Anno 2008, common emulators like openMSX and BlueMSX are seriously powerful and complete. They aim to emulate the MSX and its extensions as detailed as they can, and thus using these emulators can give you the impression of fully using your real MSX. Often this implicates that emulators remain faithful to the feature set of the MSX: what the MSX can't do, the emulators won't do. This is what sets hap's MSX1 emulator meisei apart from other emulators. The latest version of meisei is clearly a version that offers lots of experimentation and toying around with graphics and sound, you may well become addicted to meisei just for this reason alone!
Some of the most entertaining new features in meisei 1.2:
It's now possible to inspect the tileset of a screen, it can be highly educating (and fun!) to see the tileset of -for instance- Nemesis 2, and see whatever there is to see in VRAM. This inspector works in real time, meaning that you can see tiles change when they do, for instance during the line-per-line build up of the Konami logo. It is also possible to inspect sprites, again in real time. The most entertaining addition however is that it's possible to change tiles (using a Polka-like tile editor) and sprites in VRAM during an emulation session! You don't like what Lee looks like in Konami's Kung-Fu? Edit the relevant sprites and give him a big scar on his face! You don't like the graphics from Kings Valley? Change the tiles and do a better job yourself! Save your work and load it back any time you want. Of course, when a game dynamically overwrites tiles and/or sprites, your tweaks are gone, but in many cases you can safely change tiles and sprites.
The palette editor is slightly improved and comes with a few practical palettes.
A new and radical gimmick of meisei is the PSG Toy. It is now possible to replace the PSG square waveform with a custom waveform, clearly something your real MSX won't ever be able to do. You can draw (and save) a waveform with the mouse, but for convenience a large number of waveforms is provided, including relevant SCC waves and MSX-MUSIC waves. You can thus play for instance Maze of Gallious with SCC tones or Zanac with FM tones. These new PSG waves also work in combination with normal SCC games like F1-Spirit, meaning that -sound wise- you could finally really have the "8-channel SCC music" that was rumored in the late 80's when people didn't realize the role of the PSG in such games.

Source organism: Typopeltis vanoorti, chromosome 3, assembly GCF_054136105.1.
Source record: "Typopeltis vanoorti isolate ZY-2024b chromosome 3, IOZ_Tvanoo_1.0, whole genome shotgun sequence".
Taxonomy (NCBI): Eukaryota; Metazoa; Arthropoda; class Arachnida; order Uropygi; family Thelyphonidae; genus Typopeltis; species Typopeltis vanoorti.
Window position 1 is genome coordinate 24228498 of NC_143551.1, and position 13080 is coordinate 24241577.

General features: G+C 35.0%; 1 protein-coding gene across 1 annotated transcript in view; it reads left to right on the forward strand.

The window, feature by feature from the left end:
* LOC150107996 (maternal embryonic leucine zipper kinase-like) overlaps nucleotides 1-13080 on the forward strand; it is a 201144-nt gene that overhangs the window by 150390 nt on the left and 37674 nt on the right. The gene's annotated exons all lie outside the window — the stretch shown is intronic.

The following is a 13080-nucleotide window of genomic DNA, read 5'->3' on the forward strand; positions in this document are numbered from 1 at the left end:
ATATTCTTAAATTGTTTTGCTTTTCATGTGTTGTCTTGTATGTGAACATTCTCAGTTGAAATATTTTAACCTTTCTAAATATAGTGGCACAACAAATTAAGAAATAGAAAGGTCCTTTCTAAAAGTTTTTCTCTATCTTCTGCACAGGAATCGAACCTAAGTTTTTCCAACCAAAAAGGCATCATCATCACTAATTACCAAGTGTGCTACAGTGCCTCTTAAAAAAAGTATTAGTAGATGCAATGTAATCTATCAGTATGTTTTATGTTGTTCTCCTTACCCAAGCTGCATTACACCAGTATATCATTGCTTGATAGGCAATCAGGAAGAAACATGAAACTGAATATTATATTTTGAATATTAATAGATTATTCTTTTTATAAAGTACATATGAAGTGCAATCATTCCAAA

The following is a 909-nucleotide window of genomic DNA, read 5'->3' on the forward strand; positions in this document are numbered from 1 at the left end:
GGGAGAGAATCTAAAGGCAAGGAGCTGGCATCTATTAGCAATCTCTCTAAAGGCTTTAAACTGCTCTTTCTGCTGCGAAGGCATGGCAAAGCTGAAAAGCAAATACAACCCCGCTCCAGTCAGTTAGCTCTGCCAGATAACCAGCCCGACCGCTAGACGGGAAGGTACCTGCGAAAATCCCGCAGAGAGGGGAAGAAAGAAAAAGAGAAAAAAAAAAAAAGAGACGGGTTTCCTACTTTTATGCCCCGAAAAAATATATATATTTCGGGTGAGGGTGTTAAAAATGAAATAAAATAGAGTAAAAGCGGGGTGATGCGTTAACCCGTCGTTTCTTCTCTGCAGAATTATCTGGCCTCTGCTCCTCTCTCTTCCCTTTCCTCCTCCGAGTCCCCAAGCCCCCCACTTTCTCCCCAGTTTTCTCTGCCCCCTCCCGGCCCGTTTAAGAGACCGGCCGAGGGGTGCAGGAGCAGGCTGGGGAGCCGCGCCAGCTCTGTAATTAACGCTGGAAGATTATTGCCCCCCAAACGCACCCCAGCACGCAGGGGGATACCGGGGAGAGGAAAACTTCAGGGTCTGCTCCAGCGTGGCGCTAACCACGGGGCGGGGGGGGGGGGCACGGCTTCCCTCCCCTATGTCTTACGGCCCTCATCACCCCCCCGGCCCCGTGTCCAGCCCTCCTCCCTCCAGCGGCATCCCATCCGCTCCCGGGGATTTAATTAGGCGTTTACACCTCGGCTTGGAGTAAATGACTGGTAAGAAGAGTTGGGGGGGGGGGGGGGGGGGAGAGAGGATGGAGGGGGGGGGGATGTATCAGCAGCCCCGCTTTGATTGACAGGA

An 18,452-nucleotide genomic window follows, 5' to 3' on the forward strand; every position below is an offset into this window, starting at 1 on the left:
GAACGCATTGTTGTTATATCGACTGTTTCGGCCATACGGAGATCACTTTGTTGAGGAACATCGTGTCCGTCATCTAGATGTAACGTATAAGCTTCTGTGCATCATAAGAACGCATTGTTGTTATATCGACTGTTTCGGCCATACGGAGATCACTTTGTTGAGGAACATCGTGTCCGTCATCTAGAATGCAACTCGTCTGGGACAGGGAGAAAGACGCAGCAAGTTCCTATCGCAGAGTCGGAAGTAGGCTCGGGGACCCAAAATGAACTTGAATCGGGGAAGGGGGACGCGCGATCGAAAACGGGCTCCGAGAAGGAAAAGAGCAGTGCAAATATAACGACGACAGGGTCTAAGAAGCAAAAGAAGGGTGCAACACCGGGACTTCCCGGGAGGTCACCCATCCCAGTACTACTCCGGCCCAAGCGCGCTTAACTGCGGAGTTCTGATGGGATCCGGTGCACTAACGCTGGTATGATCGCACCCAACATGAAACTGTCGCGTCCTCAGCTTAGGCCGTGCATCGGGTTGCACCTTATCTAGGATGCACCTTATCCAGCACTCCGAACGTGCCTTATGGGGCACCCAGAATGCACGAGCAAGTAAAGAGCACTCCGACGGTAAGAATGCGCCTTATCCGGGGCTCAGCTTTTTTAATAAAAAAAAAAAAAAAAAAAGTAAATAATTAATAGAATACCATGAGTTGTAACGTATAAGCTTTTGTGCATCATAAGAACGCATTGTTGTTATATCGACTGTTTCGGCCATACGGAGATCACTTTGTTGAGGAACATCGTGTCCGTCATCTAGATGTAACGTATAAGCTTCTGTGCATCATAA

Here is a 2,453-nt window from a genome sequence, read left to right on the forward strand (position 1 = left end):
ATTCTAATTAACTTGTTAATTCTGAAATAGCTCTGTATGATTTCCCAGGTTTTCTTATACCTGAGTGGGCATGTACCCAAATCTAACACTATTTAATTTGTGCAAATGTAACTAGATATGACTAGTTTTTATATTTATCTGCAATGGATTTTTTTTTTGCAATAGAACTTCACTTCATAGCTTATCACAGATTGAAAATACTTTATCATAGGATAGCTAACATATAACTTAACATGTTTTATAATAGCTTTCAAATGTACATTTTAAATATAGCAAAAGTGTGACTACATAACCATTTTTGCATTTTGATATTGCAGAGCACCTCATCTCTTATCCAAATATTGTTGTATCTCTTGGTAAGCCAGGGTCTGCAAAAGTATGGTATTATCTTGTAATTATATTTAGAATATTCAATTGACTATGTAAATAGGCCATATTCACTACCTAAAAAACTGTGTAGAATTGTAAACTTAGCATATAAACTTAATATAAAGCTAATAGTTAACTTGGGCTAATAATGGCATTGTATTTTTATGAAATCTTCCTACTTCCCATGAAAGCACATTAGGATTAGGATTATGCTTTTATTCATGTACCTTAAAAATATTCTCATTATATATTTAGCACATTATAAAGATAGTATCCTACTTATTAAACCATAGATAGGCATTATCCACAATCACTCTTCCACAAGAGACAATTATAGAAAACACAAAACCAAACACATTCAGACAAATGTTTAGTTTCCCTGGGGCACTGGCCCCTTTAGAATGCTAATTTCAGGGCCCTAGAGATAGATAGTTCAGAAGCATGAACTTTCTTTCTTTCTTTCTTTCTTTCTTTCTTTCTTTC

Another fun element of the PSG Toy is the PSG visualizer, which shows PSG notes on a virtual piano keyboard.
Also new is a PSG logger, allowing you to log whatever the PSG is doing to raw, MIDI or YM files.
Even if you don't plan to toy around with these creative features, meisei is still an MSX1 emulator worth checking out: it's simple and to the point, very suitable for gamers. To make sure you can play games right away, Montana John and the Templar's Treasure is included in the meisei package, just as Universe: Unknown already was in earlier meisei releases. The list of updates is far longer than what's been highlighted above, for a complete list please consult the documentation. Experimenting and toying around with funny ideas doesn't end with this version of course, meisei may well develop itself as the radical outsider of MSX emulators in the years to come.
Relevant link: meisei 1.2 (Windows only)